5.5. Maximum Lateral Displacement

The predicted maximum outward lateral displacement of the wall takes place at the top of wall face (at Point (30, 26) in the mesh) and it falls in the range of (0.7% to 2.5%)H. Movements of this order are expected to be a sign that the wall has deformed enough so that Mononobe-Okabe theory and the method remain applicable.

6 Conclusions and Recommendations

This study has been conducted for the purpose of analyzing the seismic coefficient and dynamic earth pressure distribution for a geo-grid reinforced MSE retaining wall sitting on a representative subsoil Class C in Auckland area under representative seismic ground motions. Major findings and recommendations are summarized as follows:

  1. The seismic amplification of horizontal acceleration along the height of wall back is observed at the top of the wall. The vertical acceleration on the back of the wall mass is also driven on the back of the wall mass and in general it has a maximum value of 0.7 horizontal acceleration.
  2. The dynamic active earth pressure well matches with predicted values from the conventional Mononobe-Okabe approach when the horizontal seismic coefficient is set to be 0.32 to 0.52 if the vertical seismic coefficient is disregarded. While a vertical acceleration is included by a ratio kv/kh ranges from 0.1 to 0.7, the horizontal seismic coefficient is calculated between 0.32 and 0.58. This implies that the recommended kh = 0.6am for external stability analysis by NZTA Research Report No. 239 (2003) is considered conservative and close to the upper bound.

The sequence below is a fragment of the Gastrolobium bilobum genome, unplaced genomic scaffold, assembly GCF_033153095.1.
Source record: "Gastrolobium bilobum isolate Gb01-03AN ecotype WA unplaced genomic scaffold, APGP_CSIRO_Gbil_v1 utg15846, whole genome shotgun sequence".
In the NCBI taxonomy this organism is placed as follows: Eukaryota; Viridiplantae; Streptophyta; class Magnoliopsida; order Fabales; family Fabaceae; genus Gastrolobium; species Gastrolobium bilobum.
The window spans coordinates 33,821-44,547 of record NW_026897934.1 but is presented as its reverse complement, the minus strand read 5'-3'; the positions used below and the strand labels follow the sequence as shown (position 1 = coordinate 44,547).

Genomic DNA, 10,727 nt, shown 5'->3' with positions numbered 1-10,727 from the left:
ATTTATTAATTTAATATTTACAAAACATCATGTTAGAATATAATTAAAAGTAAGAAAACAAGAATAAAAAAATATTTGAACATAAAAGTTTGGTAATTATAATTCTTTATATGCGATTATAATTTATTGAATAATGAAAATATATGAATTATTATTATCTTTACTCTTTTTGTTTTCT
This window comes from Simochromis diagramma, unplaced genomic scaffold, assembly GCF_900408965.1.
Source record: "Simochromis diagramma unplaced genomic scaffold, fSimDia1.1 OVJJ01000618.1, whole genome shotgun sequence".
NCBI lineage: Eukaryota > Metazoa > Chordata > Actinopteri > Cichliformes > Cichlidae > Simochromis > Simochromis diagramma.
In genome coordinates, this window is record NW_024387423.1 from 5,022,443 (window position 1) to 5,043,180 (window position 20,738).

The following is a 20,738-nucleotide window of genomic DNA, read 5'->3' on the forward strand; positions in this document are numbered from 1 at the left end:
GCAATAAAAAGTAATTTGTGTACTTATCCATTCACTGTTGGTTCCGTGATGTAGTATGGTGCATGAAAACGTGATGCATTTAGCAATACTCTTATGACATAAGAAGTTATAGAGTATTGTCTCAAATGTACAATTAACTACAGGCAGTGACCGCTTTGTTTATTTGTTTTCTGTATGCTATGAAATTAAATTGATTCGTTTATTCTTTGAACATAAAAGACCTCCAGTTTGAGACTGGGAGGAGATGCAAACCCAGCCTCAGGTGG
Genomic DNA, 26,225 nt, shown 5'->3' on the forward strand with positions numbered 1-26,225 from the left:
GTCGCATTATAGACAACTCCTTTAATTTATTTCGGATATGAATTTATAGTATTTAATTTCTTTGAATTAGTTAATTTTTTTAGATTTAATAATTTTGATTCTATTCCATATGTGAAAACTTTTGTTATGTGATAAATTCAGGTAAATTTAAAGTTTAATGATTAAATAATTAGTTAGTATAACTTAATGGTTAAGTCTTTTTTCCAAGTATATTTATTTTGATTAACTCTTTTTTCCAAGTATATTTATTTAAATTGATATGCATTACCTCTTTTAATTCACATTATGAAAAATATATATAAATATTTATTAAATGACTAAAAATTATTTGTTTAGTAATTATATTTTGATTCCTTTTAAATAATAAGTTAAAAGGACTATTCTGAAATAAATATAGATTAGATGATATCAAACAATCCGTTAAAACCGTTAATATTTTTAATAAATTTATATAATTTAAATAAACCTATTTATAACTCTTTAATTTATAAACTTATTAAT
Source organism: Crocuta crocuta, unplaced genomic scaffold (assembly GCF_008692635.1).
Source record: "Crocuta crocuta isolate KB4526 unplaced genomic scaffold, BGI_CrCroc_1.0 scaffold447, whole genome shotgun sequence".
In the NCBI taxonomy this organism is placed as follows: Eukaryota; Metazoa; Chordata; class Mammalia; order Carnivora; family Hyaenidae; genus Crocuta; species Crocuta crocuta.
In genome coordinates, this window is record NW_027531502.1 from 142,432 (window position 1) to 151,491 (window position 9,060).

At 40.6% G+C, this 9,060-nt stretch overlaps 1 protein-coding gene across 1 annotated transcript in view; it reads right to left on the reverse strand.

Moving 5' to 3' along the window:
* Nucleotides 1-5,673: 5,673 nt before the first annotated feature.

3. The traditional distribution of dynamic earth pressure proposed by Bathurst and Cai (1995) is found conservative in particular within two third of the wall. A modified distribution mode (as shown in Figure 10) is proposed, which appears better fit the calculated results from the analysis. Compared to the traditional distribution, the proposed one displays an increasing dynamic pressure from the top to the bottom of the wall rather than decreasing. 

It is important to note that the findings and recommendations presented in this study may be only for those cases in association with similar ground conditions, comparable geometry and design criteria etc. A specific dynamic finite element analysis is always a comprehensive and reliable approach compared to pseudo-static method to produce best solutions for a MSE wall. 

Figure 10. Vertical dynamic earth pressure distribution under seismic loading for external stability

References

Bathurst, R.J. and Hatamai, K. (1988). Seismic Response Analysis of a Geosythetic-reinforced Soil Retaining Walls. Geosythetics International, 5(1-2), 127-166.

Bathurst, R.J. and Cai, Z. (1995). Pseudo-static Seismic Analysis of Geosythetic-reinforced Segmental Retaining Walls. Geosythetics International, 2(5), 787-830.